It’s that time of year when proud parents enjoy watching their children perform in Christmas shows and the school nativity play.
But in an age dominated by smartphones and social media where capturing every precious moment has become second nature, many schools prohibit parents from taking photos.
While this might seem like an infringement of parental rights, the reasoning behind these bans often revolves around safeguarding the privacy and security of pupils and maintaining a focused learning environment.
So what is the legal position? What are the arguments for and against?
Dundee-raised lawyer Michael Boyd, 50, proprietor of Boyd’s Law in Forfar, said the issues tend to be more about data protection and right to a private life rather than individual schools and head teachers wanting to impose a ban.
Even if only a few parents opt their children out of being photographed, it might mean no children can have their pictures taken.
Mary Glasgow, chief executive of Children 1st, Scotland’s national children’s charity said: “Capturing children and young people’s special moments, like taking part in school plays or sports days, can be a way to celebrate and record their successes.
“However, if some children and families’ images are shared this may put them at risk of harm.
“If, for example, they have experienced abuse, the perpetrator may be able to trace them online.
“Families may also have other reasons for not wishing their photos to be shared.
“It is good practice for schools, clubs and other organisations to ask families for consent to take photos of their children.”
What’s the position of Fife, Angus, Dundee and Perth and Kinross councils?
The Courier contacted Fife, Angus, Dundee and Perth and Kinross councils which all confirmed they have no blanket “one-size fits all” policy.
It’s for parents/carers to decide whether they want their children to be photographed and filmed.
It’s up to individual schools to check the preferences of parents and carers on this during the course of a school term.
Final decisions will then be led by the photo permissions the schools have.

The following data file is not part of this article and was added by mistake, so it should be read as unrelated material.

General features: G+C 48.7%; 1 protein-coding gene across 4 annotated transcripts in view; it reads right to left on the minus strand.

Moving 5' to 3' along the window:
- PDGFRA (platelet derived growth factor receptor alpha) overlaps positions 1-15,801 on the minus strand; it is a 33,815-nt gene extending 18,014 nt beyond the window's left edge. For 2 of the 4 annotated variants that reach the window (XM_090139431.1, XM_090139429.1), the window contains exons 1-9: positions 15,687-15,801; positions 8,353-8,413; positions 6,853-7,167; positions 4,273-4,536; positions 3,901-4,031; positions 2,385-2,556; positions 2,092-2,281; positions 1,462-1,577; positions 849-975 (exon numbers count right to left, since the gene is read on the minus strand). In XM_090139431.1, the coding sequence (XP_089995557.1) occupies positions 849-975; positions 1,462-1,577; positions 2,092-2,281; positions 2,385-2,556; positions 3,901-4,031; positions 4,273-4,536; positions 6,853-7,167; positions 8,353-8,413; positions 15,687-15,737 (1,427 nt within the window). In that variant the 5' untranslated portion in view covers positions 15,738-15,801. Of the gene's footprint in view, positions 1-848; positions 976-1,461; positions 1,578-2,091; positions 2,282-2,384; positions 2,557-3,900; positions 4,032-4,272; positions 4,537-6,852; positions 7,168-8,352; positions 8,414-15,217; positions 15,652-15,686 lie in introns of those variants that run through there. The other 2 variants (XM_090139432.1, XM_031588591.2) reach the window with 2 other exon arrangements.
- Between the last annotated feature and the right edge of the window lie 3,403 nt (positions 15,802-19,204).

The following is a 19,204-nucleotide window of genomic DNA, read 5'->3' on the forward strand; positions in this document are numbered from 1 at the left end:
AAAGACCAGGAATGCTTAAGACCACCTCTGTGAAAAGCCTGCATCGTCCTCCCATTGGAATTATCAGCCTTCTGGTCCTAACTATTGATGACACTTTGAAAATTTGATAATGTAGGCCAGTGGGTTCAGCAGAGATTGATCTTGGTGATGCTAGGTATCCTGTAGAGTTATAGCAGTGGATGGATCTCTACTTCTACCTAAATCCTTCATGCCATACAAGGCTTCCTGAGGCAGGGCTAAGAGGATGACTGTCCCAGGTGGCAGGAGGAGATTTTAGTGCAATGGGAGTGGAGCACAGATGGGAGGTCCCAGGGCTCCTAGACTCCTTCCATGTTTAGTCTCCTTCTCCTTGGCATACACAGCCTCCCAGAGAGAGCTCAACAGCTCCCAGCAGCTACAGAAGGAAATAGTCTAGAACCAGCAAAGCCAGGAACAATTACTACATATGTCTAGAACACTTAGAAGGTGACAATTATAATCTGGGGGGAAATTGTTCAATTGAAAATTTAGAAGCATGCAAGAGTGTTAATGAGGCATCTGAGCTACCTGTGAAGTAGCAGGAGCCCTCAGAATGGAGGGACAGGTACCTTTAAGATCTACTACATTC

A Perth and Kinross Council spokesperson said: “Schools in Perth and Kinross will, where possible, allow for photos/videos to be taken of pupils as long as they are done so in line with our policy for photography/filming on school grounds.
“We advise that before any photos or videos are shared publicly on channels such as social media, permission is sought for every child in the photo or video, and this is routinely done at the start of the school year.”
A Dundee City Council spokesperson said: “All schools need to have permissions to have any media taken of young people and if permission has not been given then no photos/videos should be taken.
“As all children should be allowed to participate in such activities, it is therefore necessary to request no photos/videos are taken.”
However, a parent who wasn’t allowed to take photos or video at his daughter’s school Christmas concert this week expressed concern.
He said: “I find it really sad we’ll have no lasting memories of my daughter’s performance.
“I understand there might be sensitivities to do with children in certain situations possibly requiring anonymity.
“But it would be lovely to look back on a video of my daughter performing and now I can’t because of a ban that didn’t exist a few years ago.”
Can a ‘balance’ be struck over school nativity play photo ban?
Retired Fife councillor Bryan Poole – a parent and grandparent who was most recently Fife Council’s executive spokesperson for education – has always been of the view that a child’s education experience is primarily dependent on the school and parents, preferably working together in partnership.
The sad and perhaps hard fact, he said, is that head teachers and teachers are dealing with child protection issues probably on a daily basis and thus are experienced in making judgements.
However, he believes there’s a balance to be struck.
He said: “In relation to Christmas concerts there will be a significant element of the curriculum involved in preparing and performing.
“All children should be encouraged to participate in some way to this kind of event because of the learning that is built in.
“If one or two parents do not wish to have photographs taken then that should be discussed with the head teacher/teacher and a compromise sought.
“But personally I don’t believe that any parent or group of parents should have the right to essentially ‘veto’ Christmas concert photographs.
“The majority of parents will want to take photos of their children at school events and personally I believe that builds a bond between the school and families.
“I recognise the sensitivity of this but head teachers/teachers are experienced in dealing with these kinds of issues and should be supported.”
What other reasons can lead to a public photo and video ban?
Cupar Youth Musical Theatre (CYMT) committee member and parent Monica Ironside said the main reason audience members were asked not to take photos or video during their recent critically-acclaimed production of We Will Rock You centred upon licensing.
A recording of the show was later sent out to parents/performers through a digital link.
“CYMT is maybe different from nativity plays, in that we need to pay for a licence for the show, pay royalties on the ticket sales and we also pay for a separate video licence which allows us to make only one recording of the show,” said Monica.
“Under licence, we can then only charge a small amount to cover the cost and can only send to those involved in the show and not the general public.
“Normally an ex-parent with filming equipment does this and DVDs are produced.
“But this year we didn’t have that option and paid a professional and a link seems to be the modern way of doing this.
“So, under our licence we can’t allow anyone to film.”